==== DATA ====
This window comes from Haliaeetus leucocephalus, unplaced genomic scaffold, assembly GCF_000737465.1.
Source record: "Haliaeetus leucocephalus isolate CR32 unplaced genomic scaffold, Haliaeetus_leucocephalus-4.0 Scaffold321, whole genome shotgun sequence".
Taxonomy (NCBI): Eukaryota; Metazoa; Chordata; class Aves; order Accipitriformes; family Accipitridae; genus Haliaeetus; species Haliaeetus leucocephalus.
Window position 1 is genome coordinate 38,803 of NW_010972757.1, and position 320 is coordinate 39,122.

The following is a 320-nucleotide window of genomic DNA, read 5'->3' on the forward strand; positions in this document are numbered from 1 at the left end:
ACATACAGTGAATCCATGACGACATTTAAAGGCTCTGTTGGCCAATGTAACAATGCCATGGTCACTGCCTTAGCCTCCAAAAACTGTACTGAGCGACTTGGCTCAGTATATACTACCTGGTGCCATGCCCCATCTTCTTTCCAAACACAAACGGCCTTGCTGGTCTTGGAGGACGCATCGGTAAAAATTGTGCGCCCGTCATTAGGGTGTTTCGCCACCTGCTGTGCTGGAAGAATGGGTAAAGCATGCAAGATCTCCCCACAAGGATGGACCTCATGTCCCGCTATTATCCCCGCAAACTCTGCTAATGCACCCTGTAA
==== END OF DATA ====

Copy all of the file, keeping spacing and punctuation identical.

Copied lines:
This window comes from Haliaeetus leucocephalus, unplaced genomic scaffold, assembly GCF_000737465.1.
Source record: "Haliaeetus leucocephalus isolate CR32 unplaced genomic scaffold, Haliaeetus_leucocephalus-4.0 Scaffold321, whole genome shotgun sequence".
Taxonomy (NCBI): Eukaryota; Metazoa; Chordata; class Aves; order Accipitriformes; family Accipitridae; genus Haliaeetus; species Haliaeetus leucocephalus.
Window position 1 is genome coordinate 38,803 of NW_010972757.1, and position 320 is coordinate 39,122.

The following is a 320-nucleotide window of genomic DNA, read 5'->3' on the forward strand; positions in this document are numbered from 1 at the left end:
ACATACAGTGAATCCATGACGACATTTAAAGGCTCTGTTGGCCAATGTAACAATGCCATGGTCACTGCCTTAGCCTCCAAAAACTGTACTGAGCGACTTGGCTCAGTATATACTACCTGGTGCCATGCCCCATCTTCTTTCCAAACACAAACGGCCTTGCTGGTCTTGGAGGACGCATCGGTAAAAATTGTGCGCCCGTCATTAGGGTGTTTCGCCACCTGCTGTGCTGGAAGAATGGGTAAAGCATGCAAGATCTCCCCACAAGGATGGACCTCATGTCCCGCTATTATCCCCGCAAACTCTGCTAATGCACCCTGTAA